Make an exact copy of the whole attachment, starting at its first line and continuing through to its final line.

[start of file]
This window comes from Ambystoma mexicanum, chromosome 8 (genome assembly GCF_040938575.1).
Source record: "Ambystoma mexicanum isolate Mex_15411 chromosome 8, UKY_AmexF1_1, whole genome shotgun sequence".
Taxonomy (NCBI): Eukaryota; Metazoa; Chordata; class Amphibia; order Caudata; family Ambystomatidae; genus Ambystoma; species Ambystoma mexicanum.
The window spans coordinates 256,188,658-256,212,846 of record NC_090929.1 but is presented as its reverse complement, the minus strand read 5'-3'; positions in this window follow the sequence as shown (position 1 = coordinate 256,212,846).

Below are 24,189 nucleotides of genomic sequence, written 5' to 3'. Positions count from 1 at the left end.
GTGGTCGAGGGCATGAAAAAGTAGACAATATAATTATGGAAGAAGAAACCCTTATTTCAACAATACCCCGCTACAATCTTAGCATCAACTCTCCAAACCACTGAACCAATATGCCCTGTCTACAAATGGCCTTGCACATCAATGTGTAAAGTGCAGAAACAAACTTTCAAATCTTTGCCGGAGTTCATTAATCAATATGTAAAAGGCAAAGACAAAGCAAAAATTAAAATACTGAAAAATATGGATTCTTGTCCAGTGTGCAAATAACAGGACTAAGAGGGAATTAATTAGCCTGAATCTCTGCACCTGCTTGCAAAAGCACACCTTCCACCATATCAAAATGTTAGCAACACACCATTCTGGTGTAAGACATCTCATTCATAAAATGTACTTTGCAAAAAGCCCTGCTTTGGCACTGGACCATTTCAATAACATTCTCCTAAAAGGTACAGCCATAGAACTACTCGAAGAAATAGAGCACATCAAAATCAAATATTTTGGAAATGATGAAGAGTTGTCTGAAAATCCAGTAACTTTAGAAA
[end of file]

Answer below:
This window comes from Ambystoma mexicanum, chromosome 8 (genome assembly GCF_040938575.1).
Source record: "Ambystoma mexicanum isolate Mex_15411 chromosome 8, UKY_AmexF1_1, whole genome shotgun sequence".
Taxonomy (NCBI): Eukaryota; Metazoa; Chordata; class Amphibia; order Caudata; family Ambystomatidae; genus Ambystoma; species Ambystoma mexicanum.
The window spans coordinates 256,188,658-256,212,846 of record NC_090929.1 but is presented as its reverse complement, the minus strand read 5'-3'; positions in this window follow the sequence as shown (position 1 = coordinate 256,212,846).

Below are 24,189 nucleotides of genomic sequence, written 5' to 3'. Positions count from 1 at the left end.
GTGGTCGAGGGCATGAAAAAGTAGACAATATAATTATGGAAGAAGAAACCCTTATTTCAACAATACCCCGCTACAATCTTAGCATCAACTCTCCAAACCACTGAACCAATATGCCCTGTCTACAAATGGCCTTGCACATCAATGTGTAAAGTGCAGAAACAAACTTTCAAATCTTTGCCGGAGTTCATTAATCAATATGTAAAAGGCAAAGACAAAGCAAAAATTAAAATACTGAAAAATATGGATTCTTGTCCAGTGTGCAAATAACAGGACTAAGAGGGAATTAATTAGCCTGAATCTCTGCACCTGCTTGCAAAAGCACACCTTCCACCATATCAAAATGTTAGCAACACACCATTCTGGTGTAAGACATCTCATTCATAAAATGTACTTTGCAAAAAGCCCTGCTTTGGCACTGGACCATTTCAATAACATTCTCCTAAAAGGTACAGCCATAGAACTACTCGAAGAAATAGAGCACATCAAAATCAAATATTTTGGAAATGATGAAGAGTTGTCTGAAAATCCAGTAACTTTAGAAA